Without developing the right marketing strategy for your company, even the best marketing automation technology won't help you succeed.
What is old is new again, as always. The cover story of the July-August Harvard Business Review proclaims the advent of "The New Marketing Organization." The article is based on tens of thousands of hours of interviews with chief marketing officers (CMOs) and marketing leaders around the world, and supported by a long list of venerated people, associations, and companies. It's definitely worth a read.
What they basically say, though, is that strategy and focus matter in business and marketing, and that no amount of cool technology or integrated systems or big or small data is going to make a bit of difference if your teams are not aligned to the same goals and your strategy and brand promise resonate with key audiences. No kidding. Great marketing automation technology without great strategy will just speed your failure, not protect you from loss.
The article emphasizes something near and dear to me, which is that experience is where it's at. The authors claim that the key marketing metric will change from "share of wallet" or "share of voice" to "share of experience." I'd certainly like to see that happen. Marketing automation solutions are built around this central view of the customer, and creating those custom, individualized interactions which add up to a total experience.
I think it was David Packard who said that marketing is too important to be left to the marketing department. The article agrees - in that marketing is now the responsibility of the entire organization, and indeed, even customers themselves participate in it. The article outlines an "Orchestration" model for marketing departments - where employees are grouped around taskforces that are "doing" (content and production), "thinking" (data and analytics), and "feeling" (consumer engagement) in close collaboration with other resources around the organization. In this model, people contribute to different aspects of the work. That means your content marketing people get involved in automation, just as the operations people get involved in social influence. They cite some examples of CMOs that have IT or HR reporting to them - which is a very compelling model for rapid innovation. It's a very nice idea, but I think very hard to implement. For too many of us, our unfocused organization structure and lack of common goals puts the "fun" in dysfunctional.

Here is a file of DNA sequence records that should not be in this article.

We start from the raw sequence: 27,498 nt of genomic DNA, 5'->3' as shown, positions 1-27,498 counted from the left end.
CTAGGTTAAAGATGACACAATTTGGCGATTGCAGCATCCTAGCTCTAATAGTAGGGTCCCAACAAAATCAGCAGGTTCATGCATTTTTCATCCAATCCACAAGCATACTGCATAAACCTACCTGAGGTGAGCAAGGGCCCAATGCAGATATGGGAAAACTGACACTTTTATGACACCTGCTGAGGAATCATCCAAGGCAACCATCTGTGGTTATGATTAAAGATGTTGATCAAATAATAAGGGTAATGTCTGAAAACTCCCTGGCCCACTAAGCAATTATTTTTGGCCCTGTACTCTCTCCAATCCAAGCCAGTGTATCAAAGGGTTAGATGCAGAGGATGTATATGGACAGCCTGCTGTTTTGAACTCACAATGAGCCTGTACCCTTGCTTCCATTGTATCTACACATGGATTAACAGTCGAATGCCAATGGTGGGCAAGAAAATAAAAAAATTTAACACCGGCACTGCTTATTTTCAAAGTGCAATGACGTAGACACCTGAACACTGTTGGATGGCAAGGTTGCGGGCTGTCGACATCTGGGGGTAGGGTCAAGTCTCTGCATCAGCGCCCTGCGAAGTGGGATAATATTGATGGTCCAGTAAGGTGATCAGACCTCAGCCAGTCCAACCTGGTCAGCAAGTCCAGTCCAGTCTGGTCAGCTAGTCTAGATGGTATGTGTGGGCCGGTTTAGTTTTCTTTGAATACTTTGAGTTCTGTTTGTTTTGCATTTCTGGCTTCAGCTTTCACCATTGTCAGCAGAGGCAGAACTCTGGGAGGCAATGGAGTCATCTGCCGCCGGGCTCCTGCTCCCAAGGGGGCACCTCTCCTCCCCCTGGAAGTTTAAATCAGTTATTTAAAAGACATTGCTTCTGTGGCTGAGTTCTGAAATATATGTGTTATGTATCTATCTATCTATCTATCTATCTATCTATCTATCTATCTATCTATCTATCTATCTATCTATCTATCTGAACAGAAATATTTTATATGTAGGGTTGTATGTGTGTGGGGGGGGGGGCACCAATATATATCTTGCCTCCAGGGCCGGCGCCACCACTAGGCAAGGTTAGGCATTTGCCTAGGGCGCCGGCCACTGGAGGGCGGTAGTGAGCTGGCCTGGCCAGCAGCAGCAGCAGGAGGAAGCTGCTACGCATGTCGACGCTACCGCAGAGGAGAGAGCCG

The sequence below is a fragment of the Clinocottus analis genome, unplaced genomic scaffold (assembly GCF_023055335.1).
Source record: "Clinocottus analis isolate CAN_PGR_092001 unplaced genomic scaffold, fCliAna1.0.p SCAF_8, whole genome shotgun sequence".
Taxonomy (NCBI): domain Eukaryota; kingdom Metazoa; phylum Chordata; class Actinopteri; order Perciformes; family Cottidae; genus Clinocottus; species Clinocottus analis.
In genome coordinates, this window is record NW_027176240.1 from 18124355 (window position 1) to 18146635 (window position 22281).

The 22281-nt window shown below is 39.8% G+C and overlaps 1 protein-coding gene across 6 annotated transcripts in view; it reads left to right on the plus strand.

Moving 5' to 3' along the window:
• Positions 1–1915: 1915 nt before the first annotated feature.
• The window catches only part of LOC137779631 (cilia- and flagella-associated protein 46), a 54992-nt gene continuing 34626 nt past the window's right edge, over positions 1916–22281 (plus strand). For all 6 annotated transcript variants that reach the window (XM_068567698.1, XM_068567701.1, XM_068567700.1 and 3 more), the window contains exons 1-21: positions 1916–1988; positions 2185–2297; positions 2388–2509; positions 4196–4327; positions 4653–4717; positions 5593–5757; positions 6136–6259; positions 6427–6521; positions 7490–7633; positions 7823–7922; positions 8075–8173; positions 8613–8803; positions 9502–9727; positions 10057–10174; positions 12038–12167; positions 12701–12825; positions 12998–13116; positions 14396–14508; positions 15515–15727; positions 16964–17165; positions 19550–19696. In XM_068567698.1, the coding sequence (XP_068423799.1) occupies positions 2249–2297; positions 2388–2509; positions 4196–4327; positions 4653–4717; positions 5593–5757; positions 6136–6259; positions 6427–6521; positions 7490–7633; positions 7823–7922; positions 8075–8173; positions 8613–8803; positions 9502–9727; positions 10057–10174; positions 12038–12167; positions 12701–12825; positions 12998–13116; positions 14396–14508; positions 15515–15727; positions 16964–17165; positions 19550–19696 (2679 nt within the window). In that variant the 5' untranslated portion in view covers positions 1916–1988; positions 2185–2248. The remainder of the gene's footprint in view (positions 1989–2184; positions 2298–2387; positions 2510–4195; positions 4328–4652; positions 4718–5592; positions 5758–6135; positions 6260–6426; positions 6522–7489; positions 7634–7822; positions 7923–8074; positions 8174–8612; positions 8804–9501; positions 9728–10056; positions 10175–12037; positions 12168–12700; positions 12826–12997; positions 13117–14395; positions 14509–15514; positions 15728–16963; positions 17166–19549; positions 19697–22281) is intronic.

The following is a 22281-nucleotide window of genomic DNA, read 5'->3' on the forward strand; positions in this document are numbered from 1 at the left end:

Modern marketing is much more complicated than in the past. The amount of data, the consumer participation with that data, and the pace of digital interaction have blown away any remnants of the moderately paced, gin-soaked ideation approach of the Mad Men era. It's not just the marketing organization that has had to change - it's the marketers themselves. We are all now BOTH the creative Mad Men and the analytic "Math Men" (and women).
What the HBR study found is that companies who are over-performing are doing some key activities much better than the underperforming companies.
Where do you think your marketing organization falls in this range? Please leave comments on these concepts or on other aspects of the HBR article below.
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Stephanie Miller is a relentless customer advocate and a champion for marketers creating memorable online experiences. A digital marketing expert, she helps responsible data-driven marketers connect with the people, resources, and ideas they need to optimize response and revenue. She speaks and writes regularly and leads many industry initiatives as VP, Member Relations and Chief Listening Officer at the Direct Marketing Association (www.the-dma.org). Feedback and column ideas most welcome, to smiller AT the-dma DOT org or @stephanieSAM.
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Wednesday, July 23, 2014